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Art/ Collection/ Art Object

Joyous Rain

Artist:
Wu Kuan (Chinese, 1435–1504)
Period:
Ming dynasty (1368–1644)
Date:
ca. 1498
Culture:
China
Medium:
Folding fan mounted as an album leaf; ink on gold-flecked paper
Dimensions:
6 3/4 x 19 in. (17.1 x 49.5 cm)
Classification:
Calligraphy
Credit Line:
Bequest of John M. Crawford Jr., 1988
Accession Number:
1989.363.48
Not on view
Unlike most of his artistically inclined friends in Suzhou, Wu Kuan enjoyed a long and successful career as an official. He achieved first place in the palace examinations of 1472 and held a series of important posts at the court in Beijing, culminating with the office of secretary of the Board of Rites.

Like other Ming literati from Suzhou, Wu Kuan's calligraphy was influenced by Northern Song (960–1127) models. With its fleshy, modulated brushstrokes and squat characters, Wu's writing style follows that of the poet-calligrapher Su Shi (1036–1101). Wu accompanied this poem with a brief account of the circumstances under which it was created: "On the evening of the twenty-eighth of the fifth month [June 17], it began to rain after a long drought. I was collating Bo Juyi's [772–846] works and had just come to the poem 'Joyous Rain.' Following its rhyme, I composed a poem to express my own joy."
Signature: Signed, datable to 1498, 1 artist's seal

Inscription:
The text with minor changes in two places occurs in Wu Kuan's collected papers, Pao-an jia cangji (SPTK ED.24/6). The date 1498 may be inferred from his collected papers and tallies with the period during which he sould have been attached to the offices mentioned by him in his signature. The 28th day of the 5th month, given by Wu at the beginning of his prose account of the poem corrersponds to June 17 of the solar calendar for the year 1498.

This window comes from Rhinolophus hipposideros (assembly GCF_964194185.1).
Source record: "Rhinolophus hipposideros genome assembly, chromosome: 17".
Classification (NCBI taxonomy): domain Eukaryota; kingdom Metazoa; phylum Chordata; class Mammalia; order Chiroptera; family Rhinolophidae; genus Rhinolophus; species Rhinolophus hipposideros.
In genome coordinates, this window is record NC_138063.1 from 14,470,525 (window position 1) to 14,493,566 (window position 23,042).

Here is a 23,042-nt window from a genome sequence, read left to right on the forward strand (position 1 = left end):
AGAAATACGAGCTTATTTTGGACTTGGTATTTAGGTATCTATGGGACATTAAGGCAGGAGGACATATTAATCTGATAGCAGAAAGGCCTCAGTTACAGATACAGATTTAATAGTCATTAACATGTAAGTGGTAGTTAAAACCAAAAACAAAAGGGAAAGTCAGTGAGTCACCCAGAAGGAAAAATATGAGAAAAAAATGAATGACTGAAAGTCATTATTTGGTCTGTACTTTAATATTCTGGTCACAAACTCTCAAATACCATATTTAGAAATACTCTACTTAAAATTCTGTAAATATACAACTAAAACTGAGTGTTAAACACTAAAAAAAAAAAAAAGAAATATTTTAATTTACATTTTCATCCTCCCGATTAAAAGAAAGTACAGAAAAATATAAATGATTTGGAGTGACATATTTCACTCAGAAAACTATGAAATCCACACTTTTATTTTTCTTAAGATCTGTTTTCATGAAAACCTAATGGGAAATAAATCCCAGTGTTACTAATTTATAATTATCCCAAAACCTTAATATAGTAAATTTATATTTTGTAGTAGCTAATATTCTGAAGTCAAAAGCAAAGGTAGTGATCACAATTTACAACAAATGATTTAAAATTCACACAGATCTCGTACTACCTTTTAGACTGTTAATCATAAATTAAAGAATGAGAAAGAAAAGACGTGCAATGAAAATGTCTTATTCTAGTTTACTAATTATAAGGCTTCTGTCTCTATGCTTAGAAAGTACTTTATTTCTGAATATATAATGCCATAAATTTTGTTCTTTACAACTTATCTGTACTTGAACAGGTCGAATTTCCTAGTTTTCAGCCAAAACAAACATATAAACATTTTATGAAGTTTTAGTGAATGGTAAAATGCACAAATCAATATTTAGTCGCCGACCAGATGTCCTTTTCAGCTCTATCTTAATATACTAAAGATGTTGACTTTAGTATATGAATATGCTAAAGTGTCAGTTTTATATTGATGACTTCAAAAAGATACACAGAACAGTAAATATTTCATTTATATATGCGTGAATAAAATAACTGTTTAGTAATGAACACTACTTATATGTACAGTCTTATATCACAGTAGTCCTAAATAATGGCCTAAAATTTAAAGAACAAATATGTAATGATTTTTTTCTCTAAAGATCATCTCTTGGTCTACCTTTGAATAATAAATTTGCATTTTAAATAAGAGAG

The poem which follows the rhyme of another poem of the same title by the Tang dynasty poet Bo Zhuyi (772–846) reads:
Time to harvest wheat, and in the drought
there was no wheat:
How then were millet and beans to be sown?
Toward evening came the sound-pattering,
pattering—
Heard suddenly among the dry bamboo.
Could my ears be startled so?
Wherewith, I rubbed my eyes to clear
my sight.
Getting up, down to the courtyard I went.
And with robes soaked, dashed about
in joy.
The gutter seemed just about to burst,
When water suddenly poured unbroken
over the eaves.
Rain fell upon the wilting green pines,
Whose branches drooped, as though
freshly bathed.
Day lilies recovered their orangish hue,
While vines and creepers grew thick
and green.
The ancient poets lavished praise upon
the rain.
And so do I, harmonizing with the shower.
Releasing prisoners was being considered
during the drought,
An end to construction having already
been proclaimed.
Feeling cheerful, I did not want to go
home,
But sat some while and asked to have
the candle lighted.

Wu's account of the circumstances under which the poem was written follows on the fan: On the evening of the 18th of the 5th month, it began to rain afrer a long drought. I was collating Bo Zhuyi's works and had just come to the work "Joy for Rain". Following its rhyme I composed a poem to express my own joy. Yuanbo (Wu Kuan) wrote this in the right chamber of the Board of Civil Office.

[Trans. Marc F. Wilson/ Kuan S. Wong]

Marking: Collectors' seals;
John M. Crawford, Jr., 2 seals
John M. Crawford Jr. , New York (until d. 1988; bequeathed to MMA)
New York. The Metropolitan Museum of Art. "Text and Image: The Interaction of Painting, Poetry, and Calligraphy," January 23, 1999–August 16, 1999.

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